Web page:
I do not quite understand yet how the proof of a formula works in first order logic. I am currently having the following problem that I assume it is due to lack of comprehension.

The problem is as follows, if I want to proof that a predicate is symmetric. Let us suppose we are talking about s(x,y) defined as "x has a sibling y". I may define this in terms of p(x,y) "x is the parent of y" (let's assume for simplicity that the parent is unique) by the formulae:

$$\forall x \forall y \forall z\, (\neg x = y \wedge p(z,x) \wedge p(z,y) \rightarrow s(x,y)),$$ $$\forall x \forall y\, (s(x,y)\rightarrow \neg x = y \wedge \exists z (p(z,x) \wedge p(z,y))).$$

Here's the thing. If I aim to proof s(x,y) is symmetric, this is,

$$\forall x\forall y\, (s(x,y)\leftrightarrow s(y,x)),$$ and I use the tableau to do so, I should consider $$\neg(\forall x\forall y\, (s(x,y)\leftrightarrow s(y,x))).$$ Then, I introduce the new constant $c$ and obtain

$$s(c,c)\leftrightarrow s(c,c),$$

(additional question, there are two $\forall$ and in both cases I am replacing its values for the new constant $c$. Is this correct whenever I consider the $\forall$ constant introduction? Even when I know the predicate should be false when considering s(x,x))

which gives rise to a closed branch. But this would mean all predicates of two "variables" are symmetric and, for instance, $p(x,y)$ is not.

I'm afraid my main problem is to understand what I am doing. So, I would like to understand the what is going on here. May I assume I know s(x,y) is symmetric because we know the relation having a sibling is? Does it change (conceptually) if I define this predicate using the p(x,y) predicate? I would love to read some lines on this topic to clarify these questions/misconceptions.

Thank you in advance.


Ordinarily, the rule for introducing new constants deals with just a single quantifier, so to replace both $x$ and $y$ you'd need to apply the rule twice. Furthermore, the rule says that the constant you introduce has to be new, i.e., not already involved in your proof. So when you replace the second variable by a constant, it can't be the same constant that you used for the first variable. So your error occurs at the point where $s(c,c)$ appeared.

  • $\begingroup$ Depending on the proof system, either you'll have to convert your negated $\forall$'s to (not negated) $\exists$'s before substituting constants, or there will be a separate rule for negated $\forall$'s. In any case, the proof system won't allow you to use the same $c$ for both variables. $\endgroup$ Apr 30 '20 at 1:46
  • $\begingroup$ Thank you for the answer. I agree that you must add a new variable anytime you use the existence quantifier, however, for the universal quantifier I think you can use as many times as you want the constants that have already appeared. If you could give me a clear reference for the rules that you are refearring to, it would be very helpful. Also, with respect to the s(c,c) question, I was thinking that what I proved there is that the symmetry property is satisfiable, in particular it is true for any interpretation whose domain is a singleton, right? $\endgroup$ Apr 30 '20 at 11:47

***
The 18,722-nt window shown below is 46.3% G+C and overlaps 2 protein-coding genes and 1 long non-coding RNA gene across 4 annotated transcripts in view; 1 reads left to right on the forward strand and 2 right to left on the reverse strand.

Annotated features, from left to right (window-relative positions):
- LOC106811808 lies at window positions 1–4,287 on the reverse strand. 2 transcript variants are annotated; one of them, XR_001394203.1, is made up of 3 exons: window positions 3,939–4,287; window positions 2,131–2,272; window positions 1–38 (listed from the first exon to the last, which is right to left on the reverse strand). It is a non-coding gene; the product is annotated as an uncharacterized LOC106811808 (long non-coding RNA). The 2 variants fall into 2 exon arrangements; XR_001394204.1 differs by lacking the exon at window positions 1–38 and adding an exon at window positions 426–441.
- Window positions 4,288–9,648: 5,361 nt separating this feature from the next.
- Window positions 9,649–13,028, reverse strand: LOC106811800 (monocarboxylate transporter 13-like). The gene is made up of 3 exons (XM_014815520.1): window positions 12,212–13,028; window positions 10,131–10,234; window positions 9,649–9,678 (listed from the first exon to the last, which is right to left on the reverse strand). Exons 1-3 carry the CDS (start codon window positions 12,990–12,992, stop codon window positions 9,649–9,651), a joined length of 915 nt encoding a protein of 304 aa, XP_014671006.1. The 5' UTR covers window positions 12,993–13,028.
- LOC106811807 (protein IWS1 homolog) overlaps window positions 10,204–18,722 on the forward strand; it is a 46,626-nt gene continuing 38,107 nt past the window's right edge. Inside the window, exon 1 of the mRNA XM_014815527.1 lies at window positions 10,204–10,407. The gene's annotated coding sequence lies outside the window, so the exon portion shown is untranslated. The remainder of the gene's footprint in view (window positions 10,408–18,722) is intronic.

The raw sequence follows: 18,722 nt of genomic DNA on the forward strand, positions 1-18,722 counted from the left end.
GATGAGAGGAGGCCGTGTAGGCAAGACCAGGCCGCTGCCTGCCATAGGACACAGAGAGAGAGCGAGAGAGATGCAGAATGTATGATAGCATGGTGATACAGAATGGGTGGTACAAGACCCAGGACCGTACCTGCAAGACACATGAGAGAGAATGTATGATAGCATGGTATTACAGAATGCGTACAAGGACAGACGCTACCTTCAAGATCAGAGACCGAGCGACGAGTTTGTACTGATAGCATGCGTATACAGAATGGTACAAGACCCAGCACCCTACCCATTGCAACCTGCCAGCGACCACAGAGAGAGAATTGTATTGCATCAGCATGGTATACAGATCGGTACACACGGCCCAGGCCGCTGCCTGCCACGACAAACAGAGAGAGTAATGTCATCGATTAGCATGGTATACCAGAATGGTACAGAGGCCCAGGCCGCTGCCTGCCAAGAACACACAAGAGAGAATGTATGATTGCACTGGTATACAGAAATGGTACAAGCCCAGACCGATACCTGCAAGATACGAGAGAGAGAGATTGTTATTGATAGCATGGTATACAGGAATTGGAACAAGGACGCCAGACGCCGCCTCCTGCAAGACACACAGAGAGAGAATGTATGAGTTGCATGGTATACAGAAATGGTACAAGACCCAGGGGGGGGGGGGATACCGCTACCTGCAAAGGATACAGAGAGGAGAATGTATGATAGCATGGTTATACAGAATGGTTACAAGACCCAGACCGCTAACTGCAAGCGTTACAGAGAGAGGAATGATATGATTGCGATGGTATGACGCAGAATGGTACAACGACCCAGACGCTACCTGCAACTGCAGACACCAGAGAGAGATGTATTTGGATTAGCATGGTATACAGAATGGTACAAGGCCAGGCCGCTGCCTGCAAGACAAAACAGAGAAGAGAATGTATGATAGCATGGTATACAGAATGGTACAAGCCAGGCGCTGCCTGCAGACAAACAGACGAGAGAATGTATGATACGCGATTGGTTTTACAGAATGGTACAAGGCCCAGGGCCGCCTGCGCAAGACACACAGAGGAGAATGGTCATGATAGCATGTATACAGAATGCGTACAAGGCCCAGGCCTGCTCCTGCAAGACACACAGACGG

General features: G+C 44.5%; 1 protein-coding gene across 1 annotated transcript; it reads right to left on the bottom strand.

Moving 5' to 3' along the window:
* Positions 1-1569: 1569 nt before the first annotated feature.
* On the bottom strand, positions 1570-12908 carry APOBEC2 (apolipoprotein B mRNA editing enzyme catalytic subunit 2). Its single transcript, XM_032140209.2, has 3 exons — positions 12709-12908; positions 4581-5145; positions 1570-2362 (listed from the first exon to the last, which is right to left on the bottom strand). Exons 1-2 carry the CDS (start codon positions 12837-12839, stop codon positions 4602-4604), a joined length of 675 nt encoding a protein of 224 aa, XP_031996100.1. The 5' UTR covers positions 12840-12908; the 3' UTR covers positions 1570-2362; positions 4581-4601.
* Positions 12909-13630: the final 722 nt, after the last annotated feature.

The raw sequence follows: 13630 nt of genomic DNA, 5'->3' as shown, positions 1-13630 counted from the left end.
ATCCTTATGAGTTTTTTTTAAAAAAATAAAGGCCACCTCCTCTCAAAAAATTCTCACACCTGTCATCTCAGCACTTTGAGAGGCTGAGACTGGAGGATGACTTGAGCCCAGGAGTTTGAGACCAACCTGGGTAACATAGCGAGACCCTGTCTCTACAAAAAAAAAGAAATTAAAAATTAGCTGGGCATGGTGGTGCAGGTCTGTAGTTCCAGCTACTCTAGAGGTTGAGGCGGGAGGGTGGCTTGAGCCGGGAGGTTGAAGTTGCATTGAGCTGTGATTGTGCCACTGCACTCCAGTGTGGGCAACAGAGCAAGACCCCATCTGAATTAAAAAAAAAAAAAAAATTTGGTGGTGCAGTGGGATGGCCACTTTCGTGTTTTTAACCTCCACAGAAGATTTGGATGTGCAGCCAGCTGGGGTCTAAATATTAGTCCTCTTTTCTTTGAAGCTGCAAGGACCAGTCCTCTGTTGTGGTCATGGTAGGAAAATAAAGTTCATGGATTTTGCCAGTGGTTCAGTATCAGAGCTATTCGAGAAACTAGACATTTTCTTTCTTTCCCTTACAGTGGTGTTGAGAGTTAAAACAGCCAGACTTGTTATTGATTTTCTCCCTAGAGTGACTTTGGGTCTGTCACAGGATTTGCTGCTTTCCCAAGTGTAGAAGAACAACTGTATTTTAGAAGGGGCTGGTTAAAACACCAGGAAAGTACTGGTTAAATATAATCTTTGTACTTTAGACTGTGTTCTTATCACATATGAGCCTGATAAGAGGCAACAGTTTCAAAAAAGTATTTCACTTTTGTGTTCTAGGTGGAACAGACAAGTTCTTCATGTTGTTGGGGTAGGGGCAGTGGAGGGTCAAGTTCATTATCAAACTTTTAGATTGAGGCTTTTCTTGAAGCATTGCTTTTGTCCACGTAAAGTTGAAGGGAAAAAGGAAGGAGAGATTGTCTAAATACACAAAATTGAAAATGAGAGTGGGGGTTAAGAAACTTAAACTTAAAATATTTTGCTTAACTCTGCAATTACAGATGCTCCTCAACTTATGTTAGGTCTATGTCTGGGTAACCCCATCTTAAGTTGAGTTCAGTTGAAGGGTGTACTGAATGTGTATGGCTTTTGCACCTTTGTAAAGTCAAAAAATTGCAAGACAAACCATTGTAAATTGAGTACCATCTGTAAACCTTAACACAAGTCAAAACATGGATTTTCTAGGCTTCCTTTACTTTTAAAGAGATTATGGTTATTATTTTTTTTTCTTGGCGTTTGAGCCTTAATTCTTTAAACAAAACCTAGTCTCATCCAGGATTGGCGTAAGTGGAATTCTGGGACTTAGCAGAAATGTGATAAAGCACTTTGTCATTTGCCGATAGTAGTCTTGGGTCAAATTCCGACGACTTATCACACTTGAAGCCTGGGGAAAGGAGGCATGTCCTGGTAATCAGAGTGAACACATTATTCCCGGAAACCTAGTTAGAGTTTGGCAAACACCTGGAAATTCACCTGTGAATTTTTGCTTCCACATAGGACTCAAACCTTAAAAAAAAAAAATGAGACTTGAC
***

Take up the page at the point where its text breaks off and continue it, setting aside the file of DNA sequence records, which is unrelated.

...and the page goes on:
• $\begingroup$ To show that your axioms entail the symmetry property you negate the conclusion and show that all branches close. When you negate your conclusion the quantifiers become existential, so you have to introduce a new variable for each instantiation. For example, Sab <> Sba. If you want to show that your 3 premises are satiafiable then you leave the premises in their original form and show that at least one branch remains open. $\endgroup$
    – Casey
    Apr 30 '20 at 21:31
  • $\begingroup$ Also I don't think those axioms entail your conclusion. I can't get the tree to close nor can I find a proof. $\endgroup$
    – Casey
    Apr 30 '20 at 22:49
  • $\begingroup$ If you use the three equation I gave above: 1. ∀x∀y∀z(¬x=y∧p(z,x)∧p(z,y)→s(x,y)), 2. ∀x∀y(s(x,y)→¬x=y∧∃z(p(z,x)∧p(z,y))), and 3. ¬(∀x∀y(s(x,y)↔s(y,x))), plus the equation 4. $\forall x \neg p(x,x)$, you should be able to close all branches of the tree. So what I think is that if you define the s(x,y) predicate from p(x,y) or you have to define s(x,y) assuming the necessary axioms for that matter. I am not sure if what I'm saying makes sense, but I think it is true you can prove the symmetry in the first way. $\endgroup$ Apr 30 '20 at 23:19

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